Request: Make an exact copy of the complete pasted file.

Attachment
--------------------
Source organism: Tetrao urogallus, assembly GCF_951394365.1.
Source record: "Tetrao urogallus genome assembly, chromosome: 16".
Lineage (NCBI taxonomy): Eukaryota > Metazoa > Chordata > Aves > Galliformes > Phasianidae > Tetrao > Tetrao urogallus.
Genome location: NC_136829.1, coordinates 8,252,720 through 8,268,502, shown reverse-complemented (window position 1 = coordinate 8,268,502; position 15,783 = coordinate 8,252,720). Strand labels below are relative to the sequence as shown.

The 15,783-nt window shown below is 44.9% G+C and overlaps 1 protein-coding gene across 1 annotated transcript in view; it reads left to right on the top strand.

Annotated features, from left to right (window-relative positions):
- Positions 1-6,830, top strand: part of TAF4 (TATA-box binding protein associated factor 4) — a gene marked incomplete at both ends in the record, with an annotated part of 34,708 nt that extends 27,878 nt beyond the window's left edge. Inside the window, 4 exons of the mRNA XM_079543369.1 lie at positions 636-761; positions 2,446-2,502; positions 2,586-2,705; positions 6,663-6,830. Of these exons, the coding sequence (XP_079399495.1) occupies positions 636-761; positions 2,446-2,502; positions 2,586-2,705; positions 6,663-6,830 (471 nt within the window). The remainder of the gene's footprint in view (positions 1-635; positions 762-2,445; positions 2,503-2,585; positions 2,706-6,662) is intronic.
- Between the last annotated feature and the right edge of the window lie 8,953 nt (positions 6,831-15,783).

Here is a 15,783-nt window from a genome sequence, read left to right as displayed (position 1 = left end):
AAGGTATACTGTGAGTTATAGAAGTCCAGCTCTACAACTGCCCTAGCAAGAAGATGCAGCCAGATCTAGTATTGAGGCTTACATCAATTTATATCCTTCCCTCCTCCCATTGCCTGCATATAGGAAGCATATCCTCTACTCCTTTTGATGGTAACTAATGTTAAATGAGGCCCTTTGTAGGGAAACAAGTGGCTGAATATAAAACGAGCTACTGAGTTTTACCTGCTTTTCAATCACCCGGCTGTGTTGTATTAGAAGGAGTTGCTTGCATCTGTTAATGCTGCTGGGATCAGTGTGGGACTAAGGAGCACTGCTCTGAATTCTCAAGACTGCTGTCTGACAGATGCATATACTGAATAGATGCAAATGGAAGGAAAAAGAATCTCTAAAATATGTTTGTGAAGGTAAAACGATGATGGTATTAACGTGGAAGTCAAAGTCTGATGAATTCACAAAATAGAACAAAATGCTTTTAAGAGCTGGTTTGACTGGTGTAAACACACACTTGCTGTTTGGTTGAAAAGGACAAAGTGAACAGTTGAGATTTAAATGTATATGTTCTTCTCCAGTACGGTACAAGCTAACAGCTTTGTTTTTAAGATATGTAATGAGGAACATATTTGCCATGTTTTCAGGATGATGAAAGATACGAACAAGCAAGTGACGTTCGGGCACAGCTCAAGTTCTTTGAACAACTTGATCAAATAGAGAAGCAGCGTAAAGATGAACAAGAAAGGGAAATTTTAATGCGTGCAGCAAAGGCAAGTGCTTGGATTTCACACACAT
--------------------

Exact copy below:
Source organism: Tetrao urogallus, assembly GCF_951394365.1.
Source record: "Tetrao urogallus genome assembly, chromosome: 16".
Lineage (NCBI taxonomy): Eukaryota > Metazoa > Chordata > Aves > Galliformes > Phasianidae > Tetrao > Tetrao urogallus.
Genome location: NC_136829.1, coordinates 8,252,720 through 8,268,502, shown reverse-complemented (window position 1 = coordinate 8,268,502; position 15,783 = coordinate 8,252,720). Strand labels below are relative to the sequence as shown.

The 15,783-nt window shown below is 44.9% G+C and overlaps 1 protein-coding gene across 1 annotated transcript in view; it reads left to right on the top strand.

Annotated features, from left to right (window-relative positions):
- Positions 1-6,830, top strand: part of TAF4 (TATA-box binding protein associated factor 4) — a gene marked incomplete at both ends in the record, with an annotated part of 34,708 nt that extends 27,878 nt beyond the window's left edge. Inside the window, 4 exons of the mRNA XM_079543369.1 lie at positions 636-761; positions 2,446-2,502; positions 2,586-2,705; positions 6,663-6,830. Of these exons, the coding sequence (XP_079399495.1) occupies positions 636-761; positions 2,446-2,502; positions 2,586-2,705; positions 6,663-6,830 (471 nt within the window). The remainder of the gene's footprint in view (positions 1-635; positions 762-2,445; positions 2,503-2,585; positions 2,706-6,662) is intronic.
- Between the last annotated feature and the right edge of the window lie 8,953 nt (positions 6,831-15,783).

Here is a 15,783-nt window from a genome sequence, read left to right as displayed (position 1 = left end):
AAGGTATACTGTGAGTTATAGAAGTCCAGCTCTACAACTGCCCTAGCAAGAAGATGCAGCCAGATCTAGTATTGAGGCTTACATCAATTTATATCCTTCCCTCCTCCCATTGCCTGCATATAGGAAGCATATCCTCTACTCCTTTTGATGGTAACTAATGTTAAATGAGGCCCTTTGTAGGGAAACAAGTGGCTGAATATAAAACGAGCTACTGAGTTTTACCTGCTTTTCAATCACCCGGCTGTGTTGTATTAGAAGGAGTTGCTTGCATCTGTTAATGCTGCTGGGATCAGTGTGGGACTAAGGAGCACTGCTCTGAATTCTCAAGACTGCTGTCTGACAGATGCATATACTGAATAGATGCAAATGGAAGGAAAAAGAATCTCTAAAATATGTTTGTGAAGGTAAAACGATGATGGTATTAACGTGGAAGTCAAAGTCTGATGAATTCACAAAATAGAACAAAATGCTTTTAAGAGCTGGTTTGACTGGTGTAAACACACACTTGCTGTTTGGTTGAAAAGGACAAAGTGAACAGTTGAGATTTAAATGTATATGTTCTTCTCCAGTACGGTACAAGCTAACAGCTTTGTTTTTAAGATATGTAATGAGGAACATATTTGCCATGTTTTCAGGATGATGAAAGATACGAACAAGCAAGTGACGTTCGGGCACAGCTCAAGTTCTTTGAACAACTTGATCAAATAGAGAAGCAGCGTAAAGATGAACAAGAAAGGGAAATTTTAATGCGTGCAGCAAAGGCAAGTGCTTGGATTTCACACACAT